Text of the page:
Non-functional test phases

Non-functional test phases ensure that the non-functional requirements used to develop and deliver the application are proved to be non-functionally compliant; does the application perform as expected? Is it secure? Can it be supported by service owners and their teams? Non-functional testing generally takes the form of performance, security and operational acceptance.

Performance – does the application perform as expected i.e. can it support load (users), volume (data), stress (load & volume break point), soak (availability over time)

Security – is the application secure to both internal and external threats? Does code and infrastructure comply to security standards described by company security documentation?

Operational acceptance testing (OAT) – ensures the application is service complaint and ready to release into a production environment. This phase ensures supportability, recoverability and usability amongst other OAT types.

Key testing phrases

Acceptance testing: formal testing with respect to user needs, requirements and business processes conducted to determine whether a system satisfies the acceptance criteria

Baseline: a specification or software product that has been formally reviewed or agreed upon, that can be changed only through a formal change control process.

Black-box testing: testing, either functional or non-functional, without reference to the internal structure of the component or system.

Component: a minimal software item that can be tested in isolation, often referred to as ‘unit’.

Component integration testing: testing performed to expose defects in the interfaces and interaction between integrated components exercised by a test suite.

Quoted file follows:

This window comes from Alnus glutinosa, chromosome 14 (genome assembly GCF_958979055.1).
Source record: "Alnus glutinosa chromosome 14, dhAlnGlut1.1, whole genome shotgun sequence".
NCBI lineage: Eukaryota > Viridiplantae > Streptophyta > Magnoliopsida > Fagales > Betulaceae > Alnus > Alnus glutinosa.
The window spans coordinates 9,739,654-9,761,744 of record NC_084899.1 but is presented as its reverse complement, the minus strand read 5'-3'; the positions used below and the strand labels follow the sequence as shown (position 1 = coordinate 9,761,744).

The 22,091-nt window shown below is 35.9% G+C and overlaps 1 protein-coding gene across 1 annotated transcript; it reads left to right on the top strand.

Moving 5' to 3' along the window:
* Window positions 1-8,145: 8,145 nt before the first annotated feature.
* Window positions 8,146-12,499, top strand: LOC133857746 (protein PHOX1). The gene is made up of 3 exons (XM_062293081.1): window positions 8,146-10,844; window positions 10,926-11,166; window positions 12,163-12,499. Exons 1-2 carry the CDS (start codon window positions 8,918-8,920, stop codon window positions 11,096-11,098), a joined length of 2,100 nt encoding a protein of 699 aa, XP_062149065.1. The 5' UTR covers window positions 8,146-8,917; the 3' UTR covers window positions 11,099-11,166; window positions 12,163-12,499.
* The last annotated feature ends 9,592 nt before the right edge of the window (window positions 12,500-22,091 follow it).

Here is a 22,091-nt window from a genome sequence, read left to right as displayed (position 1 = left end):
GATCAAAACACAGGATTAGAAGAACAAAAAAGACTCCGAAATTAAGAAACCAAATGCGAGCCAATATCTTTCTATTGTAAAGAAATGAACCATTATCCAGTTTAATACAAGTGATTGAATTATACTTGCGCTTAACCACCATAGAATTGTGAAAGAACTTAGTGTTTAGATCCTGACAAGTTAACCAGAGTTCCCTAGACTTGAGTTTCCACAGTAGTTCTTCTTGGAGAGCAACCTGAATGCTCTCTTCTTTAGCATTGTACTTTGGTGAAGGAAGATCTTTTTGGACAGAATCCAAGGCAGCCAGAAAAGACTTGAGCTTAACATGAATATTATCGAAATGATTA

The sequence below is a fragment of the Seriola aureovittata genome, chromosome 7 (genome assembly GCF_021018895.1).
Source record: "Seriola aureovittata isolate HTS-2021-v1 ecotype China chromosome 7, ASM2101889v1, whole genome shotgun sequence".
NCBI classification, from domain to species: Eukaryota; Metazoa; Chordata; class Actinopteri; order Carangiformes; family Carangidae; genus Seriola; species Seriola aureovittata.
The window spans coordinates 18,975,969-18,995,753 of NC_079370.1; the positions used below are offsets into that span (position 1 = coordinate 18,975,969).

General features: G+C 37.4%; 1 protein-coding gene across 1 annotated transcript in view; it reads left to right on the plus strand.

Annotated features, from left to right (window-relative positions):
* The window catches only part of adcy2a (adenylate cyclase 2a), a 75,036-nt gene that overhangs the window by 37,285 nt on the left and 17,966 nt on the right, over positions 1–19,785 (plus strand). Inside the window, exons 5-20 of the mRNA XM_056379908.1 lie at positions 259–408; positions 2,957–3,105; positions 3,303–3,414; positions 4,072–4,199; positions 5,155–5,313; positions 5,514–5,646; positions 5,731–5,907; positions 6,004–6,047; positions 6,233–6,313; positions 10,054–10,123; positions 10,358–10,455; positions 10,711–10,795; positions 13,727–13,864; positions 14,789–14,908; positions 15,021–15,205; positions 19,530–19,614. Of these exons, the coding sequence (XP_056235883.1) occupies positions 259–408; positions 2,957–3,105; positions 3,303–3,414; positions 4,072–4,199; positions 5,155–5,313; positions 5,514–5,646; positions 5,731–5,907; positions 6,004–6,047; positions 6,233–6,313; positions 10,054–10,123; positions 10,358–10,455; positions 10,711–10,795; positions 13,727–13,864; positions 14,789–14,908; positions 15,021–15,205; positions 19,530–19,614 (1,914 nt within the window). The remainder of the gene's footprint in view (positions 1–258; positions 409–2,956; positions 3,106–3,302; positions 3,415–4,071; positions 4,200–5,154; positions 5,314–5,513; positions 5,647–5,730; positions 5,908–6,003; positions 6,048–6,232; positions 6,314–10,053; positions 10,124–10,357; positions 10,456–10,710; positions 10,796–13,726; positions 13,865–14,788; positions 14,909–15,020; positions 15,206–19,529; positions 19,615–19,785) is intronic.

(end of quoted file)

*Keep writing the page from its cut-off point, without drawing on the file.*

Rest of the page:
Defect: a flaw in a component or system that can cause the component or system to fail to perform its required function.

End to end (e2e) test: ensures the application under test can integrate with both internal and external applications.

Entry criteria: the set of generic and specific conditions for permitting a process to go forward with a defined task e.g. test phase.

Exit criteria: the set of generic and specific conditions, agreed upon with the stakeholders, for permitting a process to be officially completed.

Fail: a test is deemed to fail if its actual result does not match its expected result.

Functional testing: testing based on an analysis of the specification of the functionality of a component or system. See also black box testing.

Integration testing: testing performed to expose defects in the interfaces and in the interactions between integrated components or systems. See also component integration testing, system integration testing.

Load testing: a test type concerned with measuring the behaviour of a component or system with increasing load. See also stress testing.

Negative testing: tests aimed at showing that a component or system does not work.